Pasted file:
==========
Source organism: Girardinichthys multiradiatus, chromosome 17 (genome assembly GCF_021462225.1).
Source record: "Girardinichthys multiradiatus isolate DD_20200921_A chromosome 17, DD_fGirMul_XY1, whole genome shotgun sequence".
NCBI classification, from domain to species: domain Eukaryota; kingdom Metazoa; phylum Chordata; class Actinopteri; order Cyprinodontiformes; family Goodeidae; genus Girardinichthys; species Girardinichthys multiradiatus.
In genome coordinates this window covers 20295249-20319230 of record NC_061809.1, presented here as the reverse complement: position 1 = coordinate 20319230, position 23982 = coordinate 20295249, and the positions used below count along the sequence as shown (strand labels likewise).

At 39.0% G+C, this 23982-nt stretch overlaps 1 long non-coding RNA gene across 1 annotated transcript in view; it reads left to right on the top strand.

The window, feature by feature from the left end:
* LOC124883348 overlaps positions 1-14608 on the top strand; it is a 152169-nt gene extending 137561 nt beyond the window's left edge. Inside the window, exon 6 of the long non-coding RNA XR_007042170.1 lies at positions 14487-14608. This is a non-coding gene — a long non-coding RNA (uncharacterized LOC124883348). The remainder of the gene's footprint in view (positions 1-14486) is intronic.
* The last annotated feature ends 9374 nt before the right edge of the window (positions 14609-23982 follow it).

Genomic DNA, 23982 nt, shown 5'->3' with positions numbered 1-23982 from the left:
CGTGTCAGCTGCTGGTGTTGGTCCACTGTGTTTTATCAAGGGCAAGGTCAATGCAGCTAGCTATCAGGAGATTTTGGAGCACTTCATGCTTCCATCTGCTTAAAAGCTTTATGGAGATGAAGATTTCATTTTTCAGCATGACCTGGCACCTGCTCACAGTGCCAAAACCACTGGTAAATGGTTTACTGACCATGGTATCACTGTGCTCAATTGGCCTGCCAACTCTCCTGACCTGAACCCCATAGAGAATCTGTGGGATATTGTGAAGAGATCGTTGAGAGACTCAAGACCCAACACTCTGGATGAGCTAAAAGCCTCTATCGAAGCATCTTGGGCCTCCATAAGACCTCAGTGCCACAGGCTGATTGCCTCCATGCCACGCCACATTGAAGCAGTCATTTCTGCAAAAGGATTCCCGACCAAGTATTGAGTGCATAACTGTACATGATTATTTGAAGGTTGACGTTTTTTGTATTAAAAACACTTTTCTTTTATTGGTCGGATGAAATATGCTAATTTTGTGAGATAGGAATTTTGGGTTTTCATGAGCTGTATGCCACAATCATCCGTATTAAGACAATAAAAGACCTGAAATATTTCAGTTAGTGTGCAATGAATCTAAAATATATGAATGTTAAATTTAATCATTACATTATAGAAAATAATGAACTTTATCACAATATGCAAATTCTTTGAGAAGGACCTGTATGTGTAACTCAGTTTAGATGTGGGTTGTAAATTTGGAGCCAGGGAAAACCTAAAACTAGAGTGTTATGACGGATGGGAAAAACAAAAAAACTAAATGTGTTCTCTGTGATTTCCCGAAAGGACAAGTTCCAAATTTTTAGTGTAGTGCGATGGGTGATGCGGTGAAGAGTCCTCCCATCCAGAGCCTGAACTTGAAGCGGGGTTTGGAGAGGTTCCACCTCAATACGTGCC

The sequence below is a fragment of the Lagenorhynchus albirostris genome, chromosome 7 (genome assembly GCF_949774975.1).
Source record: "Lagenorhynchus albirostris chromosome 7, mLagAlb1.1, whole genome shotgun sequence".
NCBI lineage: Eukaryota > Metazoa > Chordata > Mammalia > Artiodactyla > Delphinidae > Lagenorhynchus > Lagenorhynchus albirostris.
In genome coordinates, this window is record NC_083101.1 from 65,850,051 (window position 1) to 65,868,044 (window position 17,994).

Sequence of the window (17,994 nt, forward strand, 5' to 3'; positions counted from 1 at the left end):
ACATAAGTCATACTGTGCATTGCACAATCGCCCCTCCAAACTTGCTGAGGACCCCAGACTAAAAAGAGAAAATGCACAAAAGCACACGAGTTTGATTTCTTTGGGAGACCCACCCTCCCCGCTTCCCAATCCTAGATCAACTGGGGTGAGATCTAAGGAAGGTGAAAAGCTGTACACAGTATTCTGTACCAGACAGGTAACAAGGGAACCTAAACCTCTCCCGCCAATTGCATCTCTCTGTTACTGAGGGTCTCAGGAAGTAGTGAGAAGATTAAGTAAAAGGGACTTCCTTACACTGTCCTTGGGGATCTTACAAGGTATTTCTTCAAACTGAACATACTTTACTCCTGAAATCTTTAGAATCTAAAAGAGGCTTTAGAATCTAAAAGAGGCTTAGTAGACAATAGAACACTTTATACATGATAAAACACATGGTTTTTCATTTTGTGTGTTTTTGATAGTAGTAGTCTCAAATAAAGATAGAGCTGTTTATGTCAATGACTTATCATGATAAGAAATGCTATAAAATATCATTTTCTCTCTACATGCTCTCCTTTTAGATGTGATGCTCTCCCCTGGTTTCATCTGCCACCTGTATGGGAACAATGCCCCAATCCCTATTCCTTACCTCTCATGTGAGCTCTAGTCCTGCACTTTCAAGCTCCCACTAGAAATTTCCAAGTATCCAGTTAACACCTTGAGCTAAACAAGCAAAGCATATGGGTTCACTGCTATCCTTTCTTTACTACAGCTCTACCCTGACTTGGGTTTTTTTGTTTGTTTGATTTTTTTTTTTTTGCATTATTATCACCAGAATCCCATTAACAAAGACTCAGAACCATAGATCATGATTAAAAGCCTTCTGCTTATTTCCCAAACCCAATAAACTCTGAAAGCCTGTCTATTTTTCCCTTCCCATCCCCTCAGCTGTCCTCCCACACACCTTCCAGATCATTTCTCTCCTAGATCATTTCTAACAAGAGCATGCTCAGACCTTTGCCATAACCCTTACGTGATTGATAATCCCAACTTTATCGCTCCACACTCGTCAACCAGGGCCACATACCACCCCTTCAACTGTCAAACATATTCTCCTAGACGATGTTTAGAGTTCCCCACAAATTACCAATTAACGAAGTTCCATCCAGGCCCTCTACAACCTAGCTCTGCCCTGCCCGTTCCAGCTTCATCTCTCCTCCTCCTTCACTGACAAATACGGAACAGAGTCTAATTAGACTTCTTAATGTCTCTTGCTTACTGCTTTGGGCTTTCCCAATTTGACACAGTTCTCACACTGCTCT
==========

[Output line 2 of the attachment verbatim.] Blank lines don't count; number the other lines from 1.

Source record: "Girardinichthys multiradiatus isolate DD_20200921_A chromosome 17, DD_fGirMul_XY1, whole genome shotgun sequence".